BY: JONATHAN TURLEY
With the rhetoric and rancor rising in the campaign for the White House, the election has increasingly become a call to the faithful, with candidates attempting to outdo one another in appealing to religious voters. Indeed, listening to these candidates, one could easily think this is a campaign for ecclesiastical rather than presidential office. One leading candidate recently invoked “supernatural” events guiding him and suggested that God predestined him for this office. Another candidate trumped that implied divine selection with an express promise to discriminate against Muslims to guarantee a Judeo-Christian nation.
It is hard to believe that 210 years ago another presidential campaign was marked by the same religiosity and led to a demand for secular government—and politicking. On October 7, 1801, three men wrote to the new president of the United States on behalf of their Baptist congregation in Connecticut. The letter from the Danbury Baptist Association is most famous not for its content but for the response it generated from Thomas Jefferson, who described “a wall of separation between church and state.” The Baptists’ letter, however, deserves far greater consideration, particularly in our current political climate.
Some 210 years ago this deeply religious group stepped forward to denounce faith-based politics and “those who seek after power and gain under the pretense of government and religion.” As reflected in the letter, it is a struggle that has existed from the nation’s founding, with politicians periodically calling upon the faithful to testify through their votes.
Despite such warnings at the founding of our republic, both parties have unleashed an unprecedented level of religiosity in the presidential race. Both our politics and our laws are now moving away from separation of church and state—even as more Americans identify themselves as secular or nondenominational.
As indicated by the Danbury letter, faith-based politics is nothing new. Jefferson had been attacked for his alleged lack of faith, and religious minorities such as the Baptists were persecuted in such states as Connecticut and Massachusetts with state-supported churches.
Those calls to be faithful have generally triggered concern over the entanglement of government and religion. When Catholic John F. Kennedy was opposed as a “papist,” he defused the effort with a speech on separation. It was embraced by most Americans and created a lasting political respect for separation, not just in government but in politics in particular.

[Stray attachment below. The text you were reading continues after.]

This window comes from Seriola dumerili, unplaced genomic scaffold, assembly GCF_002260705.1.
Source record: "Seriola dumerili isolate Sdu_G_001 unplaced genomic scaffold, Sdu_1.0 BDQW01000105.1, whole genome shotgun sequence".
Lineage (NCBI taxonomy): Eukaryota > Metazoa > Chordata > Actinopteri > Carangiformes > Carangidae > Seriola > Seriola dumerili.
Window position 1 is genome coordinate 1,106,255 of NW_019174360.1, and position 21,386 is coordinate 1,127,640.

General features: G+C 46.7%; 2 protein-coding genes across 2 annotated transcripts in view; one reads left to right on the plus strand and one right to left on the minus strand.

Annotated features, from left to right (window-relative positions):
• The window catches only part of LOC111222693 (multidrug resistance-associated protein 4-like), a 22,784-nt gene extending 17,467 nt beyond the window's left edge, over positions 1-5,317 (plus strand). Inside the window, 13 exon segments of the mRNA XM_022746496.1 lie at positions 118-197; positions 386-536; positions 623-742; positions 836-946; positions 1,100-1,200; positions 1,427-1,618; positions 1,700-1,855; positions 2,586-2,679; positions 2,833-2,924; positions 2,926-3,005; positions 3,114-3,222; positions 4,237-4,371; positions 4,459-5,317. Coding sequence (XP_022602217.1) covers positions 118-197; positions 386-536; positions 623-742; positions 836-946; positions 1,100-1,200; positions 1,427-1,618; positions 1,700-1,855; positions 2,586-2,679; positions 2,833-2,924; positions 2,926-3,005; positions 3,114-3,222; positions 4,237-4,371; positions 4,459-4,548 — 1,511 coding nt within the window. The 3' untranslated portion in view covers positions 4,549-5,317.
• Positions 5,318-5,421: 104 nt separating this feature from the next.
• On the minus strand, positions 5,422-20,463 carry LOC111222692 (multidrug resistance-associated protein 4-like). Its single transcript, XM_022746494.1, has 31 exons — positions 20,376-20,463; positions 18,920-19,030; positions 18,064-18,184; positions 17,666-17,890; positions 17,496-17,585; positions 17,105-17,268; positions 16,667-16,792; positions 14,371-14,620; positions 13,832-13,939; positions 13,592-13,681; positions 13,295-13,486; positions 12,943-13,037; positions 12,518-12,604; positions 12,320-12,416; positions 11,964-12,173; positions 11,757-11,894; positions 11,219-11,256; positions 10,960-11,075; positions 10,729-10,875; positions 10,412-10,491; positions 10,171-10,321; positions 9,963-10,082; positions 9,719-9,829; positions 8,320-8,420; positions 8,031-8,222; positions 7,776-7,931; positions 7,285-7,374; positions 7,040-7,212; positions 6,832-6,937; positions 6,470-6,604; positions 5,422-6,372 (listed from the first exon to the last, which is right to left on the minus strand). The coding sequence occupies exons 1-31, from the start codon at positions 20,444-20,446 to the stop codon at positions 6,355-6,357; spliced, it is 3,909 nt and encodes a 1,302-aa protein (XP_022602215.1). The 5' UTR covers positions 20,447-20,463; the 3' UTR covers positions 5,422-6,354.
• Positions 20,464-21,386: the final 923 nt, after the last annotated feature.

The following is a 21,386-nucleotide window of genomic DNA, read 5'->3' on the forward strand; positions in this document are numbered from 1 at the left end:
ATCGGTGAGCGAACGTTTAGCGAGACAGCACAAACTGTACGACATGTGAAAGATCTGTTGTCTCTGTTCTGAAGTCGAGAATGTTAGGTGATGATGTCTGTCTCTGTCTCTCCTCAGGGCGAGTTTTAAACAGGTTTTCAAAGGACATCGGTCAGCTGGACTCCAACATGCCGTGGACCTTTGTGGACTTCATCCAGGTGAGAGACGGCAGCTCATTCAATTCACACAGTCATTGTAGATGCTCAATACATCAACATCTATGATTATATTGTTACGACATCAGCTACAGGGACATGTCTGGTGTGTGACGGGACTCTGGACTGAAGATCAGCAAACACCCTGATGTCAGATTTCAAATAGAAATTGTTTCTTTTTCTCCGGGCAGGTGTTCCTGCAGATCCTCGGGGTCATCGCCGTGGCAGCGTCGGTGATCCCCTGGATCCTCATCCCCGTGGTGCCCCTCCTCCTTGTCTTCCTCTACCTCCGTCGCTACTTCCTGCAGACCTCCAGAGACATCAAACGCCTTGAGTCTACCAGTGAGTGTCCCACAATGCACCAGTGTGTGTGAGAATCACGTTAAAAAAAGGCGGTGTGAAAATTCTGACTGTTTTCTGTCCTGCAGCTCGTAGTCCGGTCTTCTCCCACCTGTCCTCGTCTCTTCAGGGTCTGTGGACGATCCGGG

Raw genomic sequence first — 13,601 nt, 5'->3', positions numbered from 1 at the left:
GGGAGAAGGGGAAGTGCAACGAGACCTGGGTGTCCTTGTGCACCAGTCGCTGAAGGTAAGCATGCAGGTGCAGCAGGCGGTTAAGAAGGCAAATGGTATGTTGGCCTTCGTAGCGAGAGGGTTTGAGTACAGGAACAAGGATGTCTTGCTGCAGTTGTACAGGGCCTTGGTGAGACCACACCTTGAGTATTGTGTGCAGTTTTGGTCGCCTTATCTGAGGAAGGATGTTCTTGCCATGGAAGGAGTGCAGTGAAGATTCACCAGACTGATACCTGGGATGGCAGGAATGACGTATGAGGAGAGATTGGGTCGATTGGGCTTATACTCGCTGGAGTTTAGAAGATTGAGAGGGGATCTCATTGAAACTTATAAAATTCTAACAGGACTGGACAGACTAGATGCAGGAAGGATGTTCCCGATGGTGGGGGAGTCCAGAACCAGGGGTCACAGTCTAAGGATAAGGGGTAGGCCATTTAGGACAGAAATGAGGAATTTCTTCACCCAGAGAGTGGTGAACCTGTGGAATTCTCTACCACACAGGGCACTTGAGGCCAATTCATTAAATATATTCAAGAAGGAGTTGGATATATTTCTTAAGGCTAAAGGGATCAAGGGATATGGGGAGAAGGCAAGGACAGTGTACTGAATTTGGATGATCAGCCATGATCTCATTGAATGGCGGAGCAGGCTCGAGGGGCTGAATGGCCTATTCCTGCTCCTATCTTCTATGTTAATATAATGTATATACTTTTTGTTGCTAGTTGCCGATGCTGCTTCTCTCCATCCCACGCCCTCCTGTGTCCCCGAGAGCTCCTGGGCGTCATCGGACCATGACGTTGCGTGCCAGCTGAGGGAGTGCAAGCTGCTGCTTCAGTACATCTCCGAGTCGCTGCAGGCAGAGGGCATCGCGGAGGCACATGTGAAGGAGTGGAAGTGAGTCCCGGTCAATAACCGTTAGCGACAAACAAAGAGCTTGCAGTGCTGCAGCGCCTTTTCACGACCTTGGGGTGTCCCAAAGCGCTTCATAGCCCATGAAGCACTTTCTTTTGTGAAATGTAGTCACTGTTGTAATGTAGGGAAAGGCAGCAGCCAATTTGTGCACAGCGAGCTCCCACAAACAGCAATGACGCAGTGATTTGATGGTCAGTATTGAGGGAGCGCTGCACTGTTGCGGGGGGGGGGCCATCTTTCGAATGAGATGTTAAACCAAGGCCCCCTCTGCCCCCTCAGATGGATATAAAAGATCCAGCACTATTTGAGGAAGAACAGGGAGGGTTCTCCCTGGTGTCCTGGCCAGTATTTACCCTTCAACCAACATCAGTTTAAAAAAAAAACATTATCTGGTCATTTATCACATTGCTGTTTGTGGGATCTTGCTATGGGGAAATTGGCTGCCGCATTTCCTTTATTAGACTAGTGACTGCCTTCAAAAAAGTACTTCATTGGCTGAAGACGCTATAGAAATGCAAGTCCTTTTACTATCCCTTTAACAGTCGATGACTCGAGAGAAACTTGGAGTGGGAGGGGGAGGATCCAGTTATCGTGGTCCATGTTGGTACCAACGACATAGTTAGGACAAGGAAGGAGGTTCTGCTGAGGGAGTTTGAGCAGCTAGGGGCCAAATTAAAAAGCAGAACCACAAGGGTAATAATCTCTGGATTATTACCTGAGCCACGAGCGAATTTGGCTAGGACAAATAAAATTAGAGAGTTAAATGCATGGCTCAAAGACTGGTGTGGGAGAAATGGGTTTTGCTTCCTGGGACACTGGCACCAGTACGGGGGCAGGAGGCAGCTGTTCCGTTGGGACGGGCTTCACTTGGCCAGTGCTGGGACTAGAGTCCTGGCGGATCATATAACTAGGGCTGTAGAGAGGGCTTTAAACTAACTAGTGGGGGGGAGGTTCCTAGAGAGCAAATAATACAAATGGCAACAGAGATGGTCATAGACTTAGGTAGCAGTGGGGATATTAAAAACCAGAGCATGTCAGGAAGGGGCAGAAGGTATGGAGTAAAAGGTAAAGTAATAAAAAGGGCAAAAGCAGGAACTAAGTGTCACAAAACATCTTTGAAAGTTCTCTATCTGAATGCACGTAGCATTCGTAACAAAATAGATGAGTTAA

Much of that changed, however, with George W. Bush and his use of faith-based politics. Now, religious and even sectarian pitches have become commonplace and expected. The fears of the Danbury Baptists appear to have been realized, with politcal campaigns, federal programs, and judicial decisions moving away from a clear separation of church and state.
It is now expected that candidates will offer accounts of personal salvation and implied divine guidance. At a speech in mid-September at Jerry Falwell’s Liberty University, for instance, Texas governor Rick Perry spoke of his “faith journey” and told students to “trust that God wouldn’t have put you here unless He had a unique plan for your life.” Only days before I write this, Perry extended a call for people to pray for President Obama and ask God “to give him wisdom, to open his eyes” to save the country.
Candidate Newt Gingrich set out to claim his share of the faithful by attacking the faithless. In a speech in March he promised to protect America from atheists, secularists, and, incongruously, Muslims: “I am convinced that if we do not decisively win the struggle over the nature of America . . . [my grandchildren] will be in a secular atheist country, potentially one dominated by radical Islamists and with no understanding of what it once meant to be an American.”
Meanwhile, former Senator Rick Santorum and Representative Michele Bachmann have spoken out against the very notion of separation of church and state. Bachmann told a large youth ministry group a few years ago that religion is supposed to be part of government: “[Public schools are] teaching children that there is separation of church and state, and I am here to tell you that it’s a myth. That’s not true.” Santorum has recounted how, as a Catholic, he was “appalled” by Kennedy’s “radical” statement that he believed in a wall of separation. … READ MOREPrint This Post